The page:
I mean, the only reason the high jump got to the record breaking feats we see today is because someone had the mental acuity to watch other high jumpers and creatively come up with a method that beat them.
And anybody else recall the “super bike” incident of 1996, where Chris Boardman won by a margin beyond the accepted difference between male and female cyclists? Literally any of the top flight female cyclists at the time would have won the men’s gold medal on that bike.
Perhaps that method is now fixed physiologically, somehow (because one thing I’ve learned from looking at the human race is that physiology and morphology is completely fixed and doesn’t change at all and everyone is the exact same as everyone else down gender or sex lines despite that not being the case in biology at all), such that brute strength really is all that matters.
But very few sports are like that at all.
When anybody watches football, they talk about individual skill and group tactics – often marvelling at a weaker team or individual besting an opponent.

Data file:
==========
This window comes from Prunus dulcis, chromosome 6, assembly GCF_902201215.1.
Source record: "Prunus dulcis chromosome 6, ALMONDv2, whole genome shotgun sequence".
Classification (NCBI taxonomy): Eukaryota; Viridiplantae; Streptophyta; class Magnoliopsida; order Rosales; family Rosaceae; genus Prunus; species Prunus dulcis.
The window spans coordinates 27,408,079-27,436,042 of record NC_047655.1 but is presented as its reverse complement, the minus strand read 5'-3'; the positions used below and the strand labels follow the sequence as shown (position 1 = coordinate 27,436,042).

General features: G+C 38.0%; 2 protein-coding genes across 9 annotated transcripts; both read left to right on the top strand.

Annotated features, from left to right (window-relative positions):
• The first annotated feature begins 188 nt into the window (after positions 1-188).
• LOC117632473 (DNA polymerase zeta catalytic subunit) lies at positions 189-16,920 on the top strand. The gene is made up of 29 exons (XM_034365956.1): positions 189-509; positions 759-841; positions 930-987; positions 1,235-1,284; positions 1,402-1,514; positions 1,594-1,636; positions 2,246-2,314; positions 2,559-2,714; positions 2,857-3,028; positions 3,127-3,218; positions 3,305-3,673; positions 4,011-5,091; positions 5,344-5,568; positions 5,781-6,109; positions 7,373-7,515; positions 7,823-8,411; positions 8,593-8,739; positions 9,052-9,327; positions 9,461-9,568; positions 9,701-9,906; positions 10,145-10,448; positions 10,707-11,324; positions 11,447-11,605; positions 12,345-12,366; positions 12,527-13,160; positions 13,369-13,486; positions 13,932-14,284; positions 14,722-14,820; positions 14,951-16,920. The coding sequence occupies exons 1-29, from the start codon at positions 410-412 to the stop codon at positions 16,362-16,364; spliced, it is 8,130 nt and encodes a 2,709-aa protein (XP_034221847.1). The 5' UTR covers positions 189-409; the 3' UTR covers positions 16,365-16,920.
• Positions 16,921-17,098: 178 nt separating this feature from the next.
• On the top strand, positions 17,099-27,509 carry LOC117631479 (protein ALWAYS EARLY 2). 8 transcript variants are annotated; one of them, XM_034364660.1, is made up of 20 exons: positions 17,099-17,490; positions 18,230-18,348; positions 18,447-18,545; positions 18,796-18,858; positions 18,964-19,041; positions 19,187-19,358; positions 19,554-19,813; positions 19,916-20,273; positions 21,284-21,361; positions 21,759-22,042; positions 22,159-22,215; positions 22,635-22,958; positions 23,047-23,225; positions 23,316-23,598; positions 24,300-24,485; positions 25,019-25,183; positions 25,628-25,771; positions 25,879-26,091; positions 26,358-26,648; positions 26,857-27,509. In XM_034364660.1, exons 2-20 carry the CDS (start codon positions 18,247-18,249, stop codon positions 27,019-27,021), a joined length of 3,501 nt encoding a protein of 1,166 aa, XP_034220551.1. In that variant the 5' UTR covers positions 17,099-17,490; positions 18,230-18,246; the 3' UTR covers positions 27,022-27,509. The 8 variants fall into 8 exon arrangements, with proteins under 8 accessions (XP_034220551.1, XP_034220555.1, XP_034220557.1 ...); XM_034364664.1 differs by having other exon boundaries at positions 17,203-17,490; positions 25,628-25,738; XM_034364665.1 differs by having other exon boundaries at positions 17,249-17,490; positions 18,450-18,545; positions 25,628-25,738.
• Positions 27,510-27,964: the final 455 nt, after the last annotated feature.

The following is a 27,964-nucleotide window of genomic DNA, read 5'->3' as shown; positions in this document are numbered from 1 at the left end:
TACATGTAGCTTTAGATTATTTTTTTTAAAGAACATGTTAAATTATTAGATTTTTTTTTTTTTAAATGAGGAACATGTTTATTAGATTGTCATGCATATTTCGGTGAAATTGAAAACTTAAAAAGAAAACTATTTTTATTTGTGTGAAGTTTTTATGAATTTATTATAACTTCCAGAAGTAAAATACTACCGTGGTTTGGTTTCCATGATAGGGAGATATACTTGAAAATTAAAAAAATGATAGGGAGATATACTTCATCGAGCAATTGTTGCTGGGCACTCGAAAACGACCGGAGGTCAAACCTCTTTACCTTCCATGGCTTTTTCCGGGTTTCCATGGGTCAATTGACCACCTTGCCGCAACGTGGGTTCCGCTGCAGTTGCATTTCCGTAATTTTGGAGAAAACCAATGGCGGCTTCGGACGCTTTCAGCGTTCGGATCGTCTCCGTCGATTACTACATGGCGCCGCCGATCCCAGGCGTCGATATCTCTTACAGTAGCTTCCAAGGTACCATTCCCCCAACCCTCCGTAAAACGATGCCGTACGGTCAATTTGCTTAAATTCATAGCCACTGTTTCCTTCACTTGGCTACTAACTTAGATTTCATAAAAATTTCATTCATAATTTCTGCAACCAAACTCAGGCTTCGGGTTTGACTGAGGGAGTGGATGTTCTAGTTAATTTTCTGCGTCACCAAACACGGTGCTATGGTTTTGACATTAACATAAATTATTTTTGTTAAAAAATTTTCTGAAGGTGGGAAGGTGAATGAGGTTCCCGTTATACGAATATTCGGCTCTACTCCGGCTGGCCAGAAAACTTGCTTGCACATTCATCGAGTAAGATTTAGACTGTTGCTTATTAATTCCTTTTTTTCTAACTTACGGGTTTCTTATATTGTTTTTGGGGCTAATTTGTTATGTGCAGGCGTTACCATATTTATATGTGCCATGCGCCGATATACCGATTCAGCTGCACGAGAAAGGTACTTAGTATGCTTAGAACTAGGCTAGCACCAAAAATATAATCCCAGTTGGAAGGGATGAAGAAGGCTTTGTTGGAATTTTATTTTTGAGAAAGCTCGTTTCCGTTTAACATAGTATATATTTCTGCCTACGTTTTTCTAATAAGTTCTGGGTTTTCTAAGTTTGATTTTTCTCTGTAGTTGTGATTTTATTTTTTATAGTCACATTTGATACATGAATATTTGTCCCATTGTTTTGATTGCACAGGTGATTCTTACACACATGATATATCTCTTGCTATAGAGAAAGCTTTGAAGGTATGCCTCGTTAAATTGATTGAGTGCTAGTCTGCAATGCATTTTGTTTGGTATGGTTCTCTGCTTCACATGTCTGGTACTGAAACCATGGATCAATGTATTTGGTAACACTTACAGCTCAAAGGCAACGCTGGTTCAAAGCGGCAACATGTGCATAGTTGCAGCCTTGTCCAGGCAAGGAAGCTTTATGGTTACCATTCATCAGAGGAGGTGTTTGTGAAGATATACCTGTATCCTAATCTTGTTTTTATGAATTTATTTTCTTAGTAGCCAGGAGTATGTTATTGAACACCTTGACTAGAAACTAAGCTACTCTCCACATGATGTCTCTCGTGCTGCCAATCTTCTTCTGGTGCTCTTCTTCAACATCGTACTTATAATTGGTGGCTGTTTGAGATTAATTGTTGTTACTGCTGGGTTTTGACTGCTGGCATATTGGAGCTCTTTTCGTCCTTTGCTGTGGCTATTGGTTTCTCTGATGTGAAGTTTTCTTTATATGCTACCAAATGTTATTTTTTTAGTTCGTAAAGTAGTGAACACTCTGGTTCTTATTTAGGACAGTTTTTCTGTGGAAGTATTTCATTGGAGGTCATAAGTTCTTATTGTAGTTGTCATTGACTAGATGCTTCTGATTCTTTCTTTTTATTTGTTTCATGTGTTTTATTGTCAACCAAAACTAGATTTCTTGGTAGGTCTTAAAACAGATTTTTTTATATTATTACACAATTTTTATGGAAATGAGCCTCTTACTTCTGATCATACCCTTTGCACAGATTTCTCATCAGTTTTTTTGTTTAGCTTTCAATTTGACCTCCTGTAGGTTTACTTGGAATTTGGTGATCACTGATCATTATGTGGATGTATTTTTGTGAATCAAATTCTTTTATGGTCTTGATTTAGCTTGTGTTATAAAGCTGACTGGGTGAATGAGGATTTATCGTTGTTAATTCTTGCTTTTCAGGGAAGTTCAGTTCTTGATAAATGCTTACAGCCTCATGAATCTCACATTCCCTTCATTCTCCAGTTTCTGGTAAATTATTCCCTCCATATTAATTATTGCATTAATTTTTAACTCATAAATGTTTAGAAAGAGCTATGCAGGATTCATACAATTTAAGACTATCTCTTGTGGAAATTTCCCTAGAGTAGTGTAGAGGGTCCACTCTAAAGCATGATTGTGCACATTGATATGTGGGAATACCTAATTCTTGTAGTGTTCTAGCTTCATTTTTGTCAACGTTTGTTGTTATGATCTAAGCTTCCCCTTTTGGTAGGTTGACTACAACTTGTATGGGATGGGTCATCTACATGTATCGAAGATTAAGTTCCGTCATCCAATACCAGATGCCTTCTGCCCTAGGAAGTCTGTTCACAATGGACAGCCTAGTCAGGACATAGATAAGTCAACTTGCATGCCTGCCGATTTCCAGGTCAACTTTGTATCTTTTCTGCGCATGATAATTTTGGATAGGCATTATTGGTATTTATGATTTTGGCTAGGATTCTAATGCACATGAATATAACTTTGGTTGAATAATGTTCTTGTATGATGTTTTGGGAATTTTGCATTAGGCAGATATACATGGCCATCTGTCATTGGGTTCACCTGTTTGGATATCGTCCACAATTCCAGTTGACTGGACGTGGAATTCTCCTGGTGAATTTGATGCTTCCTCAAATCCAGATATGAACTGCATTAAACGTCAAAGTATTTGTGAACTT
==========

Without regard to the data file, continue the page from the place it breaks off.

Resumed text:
But for some reason we think that only works down gendered lines, without any evidence to demonstrate it.
We’re also assuming that a status quo for humanity now will forever be true, despite that not being how evolution works and how our attempt to enforce it might actually be what perpetuates it.
Nature is full of animals whose females can outperform the males in every way.
They weren’t created like that.
They didn’t poof into existence like that.
They evolved like that.
Environmental pressures made them like that.
It’s not “natural” that females will always be weaker than men – in many species they are bigger and stronger.
So I just don’t get the arguments against integrating sports.
They mostly come from misogynistic interpretations of both physiology and mental capacity.
To be fair, I get the argument for certain sports at the top flight of those sports, given our current “typical” physiology, being segregated in order to allow top flight female athletes to shine.
Segregated runners, weightlifters, high jumpers, etc, fine…. ish (because I don’t think you can really identify physiology into a clean binary based on gender or sex, neither of which is a true binary. Seriously get over yourselves and learn the basic facts that nature isn’t as clean as you want, unless you intend to ban hermaphrodites from sports because their existence makes your tiny heads explode. Like for fucks sake how fragile does your worldview have to be to base it on pretending actual living people don’t exist in order to perpetuate it? IT’S 2019 you remedial biologically illiterate dipsh…..)
But I don’t agree with even this being set in stone in a manner that either accidentally or actively seeks to make this a permanent feature of humanity.
TL;DR maybe people should stay awake during biology classes ffs 🤦♂️